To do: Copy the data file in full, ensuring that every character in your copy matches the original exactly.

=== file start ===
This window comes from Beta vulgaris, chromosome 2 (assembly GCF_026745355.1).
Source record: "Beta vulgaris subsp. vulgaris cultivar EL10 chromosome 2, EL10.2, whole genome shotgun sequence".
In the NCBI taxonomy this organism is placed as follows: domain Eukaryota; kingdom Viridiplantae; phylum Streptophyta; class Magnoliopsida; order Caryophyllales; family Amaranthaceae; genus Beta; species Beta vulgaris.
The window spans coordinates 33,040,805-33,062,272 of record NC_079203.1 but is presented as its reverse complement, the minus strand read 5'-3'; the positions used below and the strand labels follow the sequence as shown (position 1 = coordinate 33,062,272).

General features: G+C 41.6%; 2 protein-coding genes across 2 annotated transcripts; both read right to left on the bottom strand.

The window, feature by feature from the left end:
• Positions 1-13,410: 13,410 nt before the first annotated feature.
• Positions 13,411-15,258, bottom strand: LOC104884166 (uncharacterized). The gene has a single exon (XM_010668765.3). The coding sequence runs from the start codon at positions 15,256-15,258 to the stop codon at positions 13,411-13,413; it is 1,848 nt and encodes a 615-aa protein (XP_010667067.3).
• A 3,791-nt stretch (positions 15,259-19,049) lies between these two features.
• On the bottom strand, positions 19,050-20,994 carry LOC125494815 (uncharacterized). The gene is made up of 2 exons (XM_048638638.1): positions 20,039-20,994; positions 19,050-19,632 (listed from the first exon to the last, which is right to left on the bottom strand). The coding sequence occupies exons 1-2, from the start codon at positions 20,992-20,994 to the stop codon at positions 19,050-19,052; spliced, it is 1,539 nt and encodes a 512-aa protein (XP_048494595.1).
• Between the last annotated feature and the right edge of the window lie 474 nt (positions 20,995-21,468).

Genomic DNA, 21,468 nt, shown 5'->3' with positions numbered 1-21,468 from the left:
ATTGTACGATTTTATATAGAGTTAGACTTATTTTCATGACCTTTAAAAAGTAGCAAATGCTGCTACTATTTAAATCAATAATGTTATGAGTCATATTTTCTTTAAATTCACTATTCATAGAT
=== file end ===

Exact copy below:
This window comes from Beta vulgaris, chromosome 2 (assembly GCF_026745355.1).
Source record: "Beta vulgaris subsp. vulgaris cultivar EL10 chromosome 2, EL10.2, whole genome shotgun sequence".
In the NCBI taxonomy this organism is placed as follows: domain Eukaryota; kingdom Viridiplantae; phylum Streptophyta; class Magnoliopsida; order Caryophyllales; family Amaranthaceae; genus Beta; species Beta vulgaris.
The window spans coordinates 33,040,805-33,062,272 of record NC_079203.1 but is presented as its reverse complement, the minus strand read 5'-3'; the positions used below and the strand labels follow the sequence as shown (position 1 = coordinate 33,062,272).

General features: G+C 41.6%; 2 protein-coding genes across 2 annotated transcripts; both read right to left on the bottom strand.

The window, feature by feature from the left end:
• Positions 1-13,410: 13,410 nt before the first annotated feature.
• Positions 13,411-15,258, bottom strand: LOC104884166 (uncharacterized). The gene has a single exon (XM_010668765.3). The coding sequence runs from the start codon at positions 15,256-15,258 to the stop codon at positions 13,411-13,413; it is 1,848 nt and encodes a 615-aa protein (XP_010667067.3).
• A 3,791-nt stretch (positions 15,259-19,049) lies between these two features.
• On the bottom strand, positions 19,050-20,994 carry LOC125494815 (uncharacterized). The gene is made up of 2 exons (XM_048638638.1): positions 20,039-20,994; positions 19,050-19,632 (listed from the first exon to the last, which is right to left on the bottom strand). The coding sequence occupies exons 1-2, from the start codon at positions 20,992-20,994 to the stop codon at positions 19,050-19,052; spliced, it is 1,539 nt and encodes a 512-aa protein (XP_048494595.1).
• Between the last annotated feature and the right edge of the window lie 474 nt (positions 20,995-21,468).

Genomic DNA, 21,468 nt, shown 5'->3' with positions numbered 1-21,468 from the left:
ATTGTACGATTTTATATAGAGTTAGACTTATTTTCATGACCTTTAAAAAGTAGCAAATGCTGCTACTATTTAAATCAATAATGTTATGAGTCATATTTTCTTTAAATTCACTATTCATAGAT